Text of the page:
It’s amazing the emotional highs and lows that can occur for a team over the course of eight days. From Mar. 10 until Mar. 18, the Tampa Bay Lightning experienced every conceivable emotion that a team can feel during the regular season. The week started with a shootout victory against the Montreal Canadiens that gave the Lightning a 10-game point streak and ended with them clinching a playoff spot after a victory against the Edmonton Oilers. However, the time between these victories was tumultuous and raised some important questions about the playoff future of the team.
Lightning Playing Down to Their Opponents
Sometimes a team can be caught looking ahead to their next big game before handling the opponent in front of them. This clearly seemed to be the case when the Lightning took on the Ottawa Senators on Mar. 13, the last game before a big meetup with the Boston Bruins later in the week. Not only did the Lightning lose this game seven to four, they barely looked ready to play. If not for a herculean performance by J.T. Miller, who posted his first career hat trick, the Lightning could have easily lost the game by five goals.
After the bad loss, the Lightning had nearly four-days off to prepare for the Bruins. With such a poor showing against the Senators, this break should have allowed the team to rest and regroup before taking on their biggest rivals in the Atlantic. Instead, after these extra days of rest, the team appeared to stay on the beach instead of returning to the ice.
Lightning Weren’t Ready For the Bruins
There’s no way to make a positive spin about the game the Lightning played the Bruins on Mar. 17th. Not only did they lose 3-0, their first time being shutout this season, they at no point looked competitive or even interested in their opponents. After a season of finding a way to grind out tough wins, the Lightning simply looked lost on the ice. They were unable to generate scoring opportunities through the Bruins shut-down defense, effectively giving Tuukka Rask an easy shutout. In their own end, the penalty kill completely failed them, showcasing a recurring problem for the better part of three months.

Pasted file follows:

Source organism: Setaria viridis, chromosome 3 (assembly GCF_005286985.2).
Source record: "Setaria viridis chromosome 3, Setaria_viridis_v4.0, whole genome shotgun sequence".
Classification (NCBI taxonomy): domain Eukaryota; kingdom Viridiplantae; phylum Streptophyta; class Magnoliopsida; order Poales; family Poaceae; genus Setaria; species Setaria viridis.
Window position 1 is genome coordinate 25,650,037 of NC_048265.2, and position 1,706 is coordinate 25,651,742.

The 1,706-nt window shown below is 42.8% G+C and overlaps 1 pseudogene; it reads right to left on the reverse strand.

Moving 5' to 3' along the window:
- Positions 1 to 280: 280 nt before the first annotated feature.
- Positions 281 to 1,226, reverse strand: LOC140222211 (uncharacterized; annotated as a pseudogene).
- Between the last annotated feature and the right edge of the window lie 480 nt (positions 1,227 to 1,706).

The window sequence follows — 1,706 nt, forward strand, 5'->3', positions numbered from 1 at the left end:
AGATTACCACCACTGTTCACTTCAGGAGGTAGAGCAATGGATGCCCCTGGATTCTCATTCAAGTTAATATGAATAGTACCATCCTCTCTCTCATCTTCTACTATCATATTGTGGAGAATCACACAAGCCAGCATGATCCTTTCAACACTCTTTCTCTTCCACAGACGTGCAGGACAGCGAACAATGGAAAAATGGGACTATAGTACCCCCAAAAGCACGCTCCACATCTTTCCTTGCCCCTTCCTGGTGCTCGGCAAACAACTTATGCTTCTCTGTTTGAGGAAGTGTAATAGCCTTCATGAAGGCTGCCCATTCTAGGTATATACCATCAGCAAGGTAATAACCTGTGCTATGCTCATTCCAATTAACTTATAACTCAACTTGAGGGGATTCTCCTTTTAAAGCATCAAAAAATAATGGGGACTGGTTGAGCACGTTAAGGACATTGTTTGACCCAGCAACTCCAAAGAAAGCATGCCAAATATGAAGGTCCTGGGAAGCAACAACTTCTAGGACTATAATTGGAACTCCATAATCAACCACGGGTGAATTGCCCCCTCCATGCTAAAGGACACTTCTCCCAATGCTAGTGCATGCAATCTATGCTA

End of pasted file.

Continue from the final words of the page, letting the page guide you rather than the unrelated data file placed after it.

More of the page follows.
The loss to Boston was more than a typical bad game for Tampa Bay. It was easily their worst play of the season and is the sort of game that will sow seeds of doubt throughout an organization. On a night that should have had a playoff atmosphere, only the Bruins showed up ready to fight for the top spot in the Atlantic. This also highlighted the recent lackadaisical play of the Lightning, who, despite having a 10-game points streak prior to the two losses, were struggling to pull away from generally mediocre opponents. While winning in overtime is still a regular season victory, it doesn’t bode well when the team is unable to put away the bottom teams in their division.
Back-To-Back Was the Medicine the Lightning Needed
If the Lightning had to sit and wait for two or three days before their next game after the Bruins loss, the tension could have easily torn up the locker room. However, in a convenient twist of fate, they had to wait less than 24 hours for their next game against the Oilers. One could have easily expected the team to write this game off as a loss after their poor showing the night prior, but they managed to pull themselves together and grind out a win against a pesky Oilers team. Even after giving up a fluke goal 14 seconds into the game, the Lightning kept composed and played the type of game they were known for all season long.
With their spot in the playoffs now assured, the Lightning will have the opportunity to rest overworked players like goaltender Andrei Vasilevskiy throughout the end of the season. After their poor showing against Boston, though, the team has long ways to go in order to prepare for the playoffs. With issues like a struggling penalty kill and just a general dip in play this March, the Lightning are starting to feel like a team that may have peaked too early this season. Only time will tell if this is the case, but with the playoffs looming, the team needs to build on their positive performance against the Oilers in order to end their regular season strong.
Eugene Helfrick is a Tampa Bay Lightning writer who is actually from Tampa Bay. He has written about the Lightning for six years, covering everything from their run to the 2015 Stanley Cup Final, to their crushing first-round exit in 2019, to their redemption in the bubble in 2020. While he is happy to talk about just about anything from cows to cars to video games, hockey will always remain one of his favorite pastimes.